October 16-18: Cape Town

Monday, November 28, 2011

Graphic Recording of Awareness Session at Agile Testing Days

I attended Rob Lambert’s session “Do agile teams have wider awareness fields” at Agile Testing Days in Potsdam, Germany in November this year. The ‘doodle’ I have included in this blog is from that session. I learned about this medium from ImageThink who recorded all the keynotes at the Oredev conference in Malmo Sweden, and gave a session on how to do it. I don’t hope to compare my scribbles to theirs, but I did find it an interesting practice. My test was to leave my book alone for 2 weeks and then go back and see what I could understand. Here’s my takeaways from Rob’s session.

To broaden one’s awareness, we need to widen our choices, and surround ourselves with different types of thinkers. Too often, we concentrate or focus on an idea too narrowly and then are constantly surprised by the outcome. Rob suggested creating a learning time line – what do you want to learn, and then set yourself some ideas about how to get there. That way you can slowly move items from the “Can’t Do” list to the “Can Do” list. The first step is awareness. Only when you can see choices, can you begin to accept. Start with yourself, and then start raising awareness to the team, and so on. In my classes, I talk about scope of control, and Rob pointed out when you think about concentric circles in your scope of control, you see that when you widen your awareness, you can widen your influence. Of course, there can be a downside of too much awareness – information overload.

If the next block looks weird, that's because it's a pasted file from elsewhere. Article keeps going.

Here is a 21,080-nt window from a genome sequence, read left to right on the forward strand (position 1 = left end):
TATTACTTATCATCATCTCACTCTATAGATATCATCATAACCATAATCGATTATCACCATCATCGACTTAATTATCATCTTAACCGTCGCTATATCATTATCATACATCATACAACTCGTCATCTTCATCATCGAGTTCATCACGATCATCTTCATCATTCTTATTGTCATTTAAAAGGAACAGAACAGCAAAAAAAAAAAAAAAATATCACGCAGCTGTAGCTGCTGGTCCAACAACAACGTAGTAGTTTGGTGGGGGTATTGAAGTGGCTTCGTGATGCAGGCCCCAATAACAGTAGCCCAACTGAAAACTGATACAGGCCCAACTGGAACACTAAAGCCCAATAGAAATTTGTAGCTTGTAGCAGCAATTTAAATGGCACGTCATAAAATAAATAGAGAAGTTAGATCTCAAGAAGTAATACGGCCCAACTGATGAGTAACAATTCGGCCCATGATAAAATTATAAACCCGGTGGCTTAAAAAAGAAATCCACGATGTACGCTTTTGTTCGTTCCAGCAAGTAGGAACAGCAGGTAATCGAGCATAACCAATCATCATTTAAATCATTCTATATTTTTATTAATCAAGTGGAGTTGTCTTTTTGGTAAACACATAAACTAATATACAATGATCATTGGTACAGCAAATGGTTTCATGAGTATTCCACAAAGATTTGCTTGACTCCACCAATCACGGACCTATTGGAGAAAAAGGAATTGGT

I think I need to keep practicing with this medium, but I found I remembered most of it. If you follow the Rob's link, you can find the slides there.

Friday, October 21, 2011

Testing the Big Picture

One of the top seven success factors that Lisa Crispin and I talk about in the summary chapter of our book Agile Testing: A Practical Guide for Testers and Agile Teams is "Look at the Big Picture". We talk about using the agile testing quadrants to help think about all types of testing, and how to keep the customers point of view.

This means understanding what problem the customer is trying to solve with each new feature. One practice I have been coaching teams to try, is defining acceptance tests at the feature level (or theme / epic if you are practicing Scrum). ATDD (Acceptance Test Driven Development), BDD (Behavioural Driven Development) or Specification by Example all talk about defining tests at the story level. We often forget about the feature level – the bigger picture. How do we know when the feature is “DONE”?

In specification workshops, we start with a feature, decompose it into stories, and often lose or forget to keep that feature in mind when testing. Now, if we created acceptance tests – both desired and undesired behaviour – at the feature level, then have something to test.

When we decompose the feature into stories, I suggest creating a story to “Test Feature A”, with the corresponding acceptance tests. I have found the idea of creating a “Feature DONE” definition to be very powerful. There are many tests that do not make sense to do at the story level, but apply to the feature. Many of the Quadrant 4 (technical facing tests that critique the product) fall into this category. Some examples are load tests, usability, and browser compatibility.

The ‘Test Feature’ story is prioritized after all the individual stories are DONE. Tasks for this story might include: Test browser compatibility, Perform load test, Automate GUI tests, Create user documentation, and Perform UAT (User Acceptance Test). Testing at the feature level enables us to run these tests when it makes the most sense. End users can be given the chance to test the complete feature and give feedback as soon as it is complete.

Adding acceptance tests to the feature, defining Feature DONE to include the tasks and tests that make sense at this level helps teams to consider the big picture and the business problem that they are trying to solve